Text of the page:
Archive for the ‘Adaptation’ Category


July 5, 2018

I’m struggling lately keeping up with my viewing. Next week I leave for a week’s vacation so July will be lighter posting than normal. I’ll do my best to keep up for the next week until I fly out on Friday, July 13. Meanwhile, I was thinking about adaptations. I’ve been enjoying more pleasure reading this past decade. And wonder if a movie can ever really hold its own next to a book? For the most part, I say no. But there are some stunning exceptions:

The Heiress
To Kill a Mockingbird
The Prime of Miss Jean Brodie

The Merchant Ivory adaptations are all glorious, particularly these four:
Howards End
The Remains of the Day
A Room with a View

What about Mr. Potter?
Harry Potter films

And the recent YA novel turned film:
Love, Simon

Agree? Disagree? Have any to add to this list?

The Heiress


Love, Simon

June 16, 2018

Ah, a new generation’s coming out film. Only this time the film goes from indy to wide theater release with celebrities renting out movie houses for kids and their parents to see the film. We can and need to enjoy the progress while continuing the fight for full equality for all. The Greg Berlanti adaptation of Becky Albertalli’s gorgeous YA (Young Adult) novel, Simon vs. the Homo Sapiens Agenda lives up to the hype. Before you watch, read the book. Newly crowned, Love, Simon, Berlanti’s film captures the simple, every-teen existence of Simon Spier navigating high school and his uncertainty about coming out in his picture postcard life. Simon has an easy life. What he doesn’t understand is why he has to come out and no one else does. Love, Simon becomes accessible by striking a balance between the characters. Yes Simon is white and privileged and male, but his story is universal and his friends are straight and many shades other than white. I realize it can be frustrating seeing yourself only in supporting roles. So I’m not minimizing that issue. I’m simply saying there’s power in telling these coming out stories to a wider audience using images society is comfortable with… cis white males and then absolutely following that up with stories about women, people of color, gender non-conforming, etc. I thought Simon worked on many levels and part of that was the accessibility of this film to straight white America. I live in a town with very little diversity so I understand the importance of visibility. Simon also excels at accessibility because the story stays simple and easy-going. No one gets beat up or threatened. Simon doesn’t lose his family’s love. But there’s still drama and angst which fuels the teen drama in familiar ways. I absolutely enjoyed Love, Simon and understand why it got such love when it was released. It’s out on DVD and streaming. Love, Simon will make you happy we live in a world where progress has been made. There’s still tons of work to do, but it’s nice to be able to take a break and enjoy how far we’ve come. Love, Simon is a tender reminder of the good things the world has to offer LGBT kids today. 4 out of 5.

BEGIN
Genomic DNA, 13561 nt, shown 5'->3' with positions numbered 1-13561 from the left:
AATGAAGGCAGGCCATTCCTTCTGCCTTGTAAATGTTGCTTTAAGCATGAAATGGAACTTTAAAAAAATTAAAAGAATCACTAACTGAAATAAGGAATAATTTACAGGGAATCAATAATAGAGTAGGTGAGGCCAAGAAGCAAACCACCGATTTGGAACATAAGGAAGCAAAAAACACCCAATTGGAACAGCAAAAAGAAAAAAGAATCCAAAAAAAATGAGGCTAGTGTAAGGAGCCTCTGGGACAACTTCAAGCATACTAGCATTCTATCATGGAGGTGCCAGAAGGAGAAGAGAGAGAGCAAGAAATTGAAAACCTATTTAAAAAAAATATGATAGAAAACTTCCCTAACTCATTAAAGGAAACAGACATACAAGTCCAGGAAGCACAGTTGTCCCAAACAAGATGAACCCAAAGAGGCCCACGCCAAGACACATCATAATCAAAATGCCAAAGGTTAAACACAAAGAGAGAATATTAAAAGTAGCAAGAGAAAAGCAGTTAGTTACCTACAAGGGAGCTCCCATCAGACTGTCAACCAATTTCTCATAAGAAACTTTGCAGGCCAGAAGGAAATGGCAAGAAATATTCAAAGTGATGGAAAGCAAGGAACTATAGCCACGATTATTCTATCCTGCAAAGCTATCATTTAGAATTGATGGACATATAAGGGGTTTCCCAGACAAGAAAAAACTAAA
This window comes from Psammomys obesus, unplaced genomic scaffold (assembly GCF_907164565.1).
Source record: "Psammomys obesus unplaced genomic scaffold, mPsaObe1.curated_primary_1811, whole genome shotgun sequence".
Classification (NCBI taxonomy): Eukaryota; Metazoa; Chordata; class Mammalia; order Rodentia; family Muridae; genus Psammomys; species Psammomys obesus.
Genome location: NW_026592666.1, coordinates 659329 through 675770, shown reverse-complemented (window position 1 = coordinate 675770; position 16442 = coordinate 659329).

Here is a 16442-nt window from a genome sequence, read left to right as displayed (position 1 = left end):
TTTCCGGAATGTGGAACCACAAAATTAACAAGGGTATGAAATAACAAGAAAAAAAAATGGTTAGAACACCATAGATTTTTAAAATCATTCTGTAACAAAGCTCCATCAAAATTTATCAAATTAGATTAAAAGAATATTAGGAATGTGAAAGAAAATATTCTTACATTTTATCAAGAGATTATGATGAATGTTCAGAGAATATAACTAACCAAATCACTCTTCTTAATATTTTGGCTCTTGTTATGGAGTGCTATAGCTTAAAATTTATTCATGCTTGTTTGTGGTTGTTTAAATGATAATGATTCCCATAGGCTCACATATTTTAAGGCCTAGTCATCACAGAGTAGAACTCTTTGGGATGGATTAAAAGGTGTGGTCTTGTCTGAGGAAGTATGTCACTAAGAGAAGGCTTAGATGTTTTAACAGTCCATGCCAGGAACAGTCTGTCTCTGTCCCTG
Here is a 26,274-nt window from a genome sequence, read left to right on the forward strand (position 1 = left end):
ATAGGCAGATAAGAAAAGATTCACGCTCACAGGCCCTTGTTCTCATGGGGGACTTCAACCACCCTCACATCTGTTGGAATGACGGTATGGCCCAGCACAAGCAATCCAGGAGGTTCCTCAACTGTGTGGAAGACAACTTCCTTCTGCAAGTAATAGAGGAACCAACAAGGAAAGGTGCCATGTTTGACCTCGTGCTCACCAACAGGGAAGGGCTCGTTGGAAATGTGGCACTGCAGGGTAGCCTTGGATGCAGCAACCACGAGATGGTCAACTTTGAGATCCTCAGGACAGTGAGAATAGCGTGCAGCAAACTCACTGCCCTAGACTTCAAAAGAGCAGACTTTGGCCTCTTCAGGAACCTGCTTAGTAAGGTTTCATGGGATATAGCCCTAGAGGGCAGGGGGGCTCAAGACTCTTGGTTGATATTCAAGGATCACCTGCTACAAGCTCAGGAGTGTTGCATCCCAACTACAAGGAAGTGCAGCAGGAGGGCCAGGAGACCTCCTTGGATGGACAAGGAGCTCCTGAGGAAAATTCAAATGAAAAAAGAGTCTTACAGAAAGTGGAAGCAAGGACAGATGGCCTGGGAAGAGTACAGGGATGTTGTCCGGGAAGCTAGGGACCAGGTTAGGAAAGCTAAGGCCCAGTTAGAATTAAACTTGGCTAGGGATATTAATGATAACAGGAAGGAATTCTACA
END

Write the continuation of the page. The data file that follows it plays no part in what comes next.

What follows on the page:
Queer as Folk: Season 5, The Final Season (take >3)

June 9, 2018

I laughed, I cried, I swooned, I moped when it ended. Click on the image below to see my updated review of the classic television series, Queer as Folk: Season 5: The Final Season.

The Waltons

June 8, 2018

Yes, that The Waltons – the 1972 television series created by Earl Hamner, Jr. about growing up during the Depression, poor and full of love. It’s back, all nine seasons thanks to Amazon Prime Video. I wondered if time would be kind to this sweet show which bucked the odds during the kooky and crazy 1970’s. Time has been kind to the kinder Walton family. The show overflows with sincerity, simplicity, and love. I watched one episode so far. I can imagine revisiting The Waltons when I’m in the mood for something sweet and endearing. I still can’t believe Will Geer who played Grandpa is the same Will Geer who was a socialist and long-time lover of Harry Hays, the founder of the modern gay rights movement. Wish I would have known that fact back then. It would have saved me a lot of soul-searching for gay male role models. Still, hugs to The Waltons. I’m glad you still hold up after all these years. 3 out of 5.

Queer as Folk: Season 4 (take >3)

May 27, 2018

Fall in love all over again with the cast of Queer as Folk as they navigate life in 2004. 14 years: so much has changed and yet in many ways we are still fighting the same battles. Click on the image below to read an updated review of Queer as Folk: Season 4.


Queer as Folk: Season 2 (take >3)

May 5, 2018

Continuing my comfort food cuddle with Queer as Folk. Click on the image below to read an updated Season 2 review for this still topical and always lovely series.